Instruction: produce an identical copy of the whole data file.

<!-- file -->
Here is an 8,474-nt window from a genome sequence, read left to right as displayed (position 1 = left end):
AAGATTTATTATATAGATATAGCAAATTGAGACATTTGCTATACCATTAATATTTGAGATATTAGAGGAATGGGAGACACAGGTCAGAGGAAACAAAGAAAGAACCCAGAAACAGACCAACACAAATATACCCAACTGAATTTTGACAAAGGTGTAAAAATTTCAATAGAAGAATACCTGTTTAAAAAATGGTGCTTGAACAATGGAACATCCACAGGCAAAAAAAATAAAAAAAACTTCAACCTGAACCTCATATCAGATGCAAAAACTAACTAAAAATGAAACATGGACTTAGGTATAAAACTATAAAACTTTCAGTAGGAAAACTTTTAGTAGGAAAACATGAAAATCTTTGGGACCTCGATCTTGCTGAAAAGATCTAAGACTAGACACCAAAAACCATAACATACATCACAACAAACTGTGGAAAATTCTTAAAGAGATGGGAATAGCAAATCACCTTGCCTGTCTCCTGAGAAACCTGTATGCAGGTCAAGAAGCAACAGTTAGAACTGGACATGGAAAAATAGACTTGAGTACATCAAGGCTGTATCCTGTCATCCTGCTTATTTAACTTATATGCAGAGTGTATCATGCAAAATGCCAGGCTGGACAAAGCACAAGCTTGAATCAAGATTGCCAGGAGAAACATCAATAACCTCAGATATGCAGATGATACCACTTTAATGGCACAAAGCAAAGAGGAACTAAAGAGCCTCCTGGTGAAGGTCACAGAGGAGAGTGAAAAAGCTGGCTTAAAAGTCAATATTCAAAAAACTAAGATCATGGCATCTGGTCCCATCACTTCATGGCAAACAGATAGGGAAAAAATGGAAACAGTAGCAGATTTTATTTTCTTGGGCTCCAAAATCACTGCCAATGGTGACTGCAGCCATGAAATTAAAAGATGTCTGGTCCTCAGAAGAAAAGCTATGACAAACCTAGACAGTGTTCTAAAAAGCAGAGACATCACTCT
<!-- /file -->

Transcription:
Here is an 8,474-nt window from a genome sequence, read left to right as displayed (position 1 = left end):
AAGATTTATTATATAGATATAGCAAATTGAGACATTTGCTATACCATTAATATTTGAGATATTAGAGGAATGGGAGACACAGGTCAGAGGAAACAAAGAAAGAACCCAGAAACAGACCAACACAAATATACCCAACTGAATTTTGACAAAGGTGTAAAAATTTCAATAGAAGAATACCTGTTTAAAAAATGGTGCTTGAACAATGGAACATCCACAGGCAAAAAAAATAAAAAAAACTTCAACCTGAACCTCATATCAGATGCAAAAACTAACTAAAAATGAAACATGGACTTAGGTATAAAACTATAAAACTTTCAGTAGGAAAACTTTTAGTAGGAAAACATGAAAATCTTTGGGACCTCGATCTTGCTGAAAAGATCTAAGACTAGACACCAAAAACCATAACATACATCACAACAAACTGTGGAAAATTCTTAAAGAGATGGGAATAGCAAATCACCTTGCCTGTCTCCTGAGAAACCTGTATGCAGGTCAAGAAGCAACAGTTAGAACTGGACATGGAAAAATAGACTTGAGTACATCAAGGCTGTATCCTGTCATCCTGCTTATTTAACTTATATGCAGAGTGTATCATGCAAAATGCCAGGCTGGACAAAGCACAAGCTTGAATCAAGATTGCCAGGAGAAACATCAATAACCTCAGATATGCAGATGATACCACTTTAATGGCACAAAGCAAAGAGGAACTAAAGAGCCTCCTGGTGAAGGTCACAGAGGAGAGTGAAAAAGCTGGCTTAAAAGTCAATATTCAAAAAACTAAGATCATGGCATCTGGTCCCATCACTTCATGGCAAACAGATAGGGAAAAAATGGAAACAGTAGCAGATTTTATTTTCTTGGGCTCCAAAATCACTGCCAATGGTGACTGCAGCCATGAAATTAAAAGATGTCTGGTCCTCAGAAGAAAAGCTATGACAAACCTAGACAGTGTTCTAAAAAGCAGAGACATCACTCT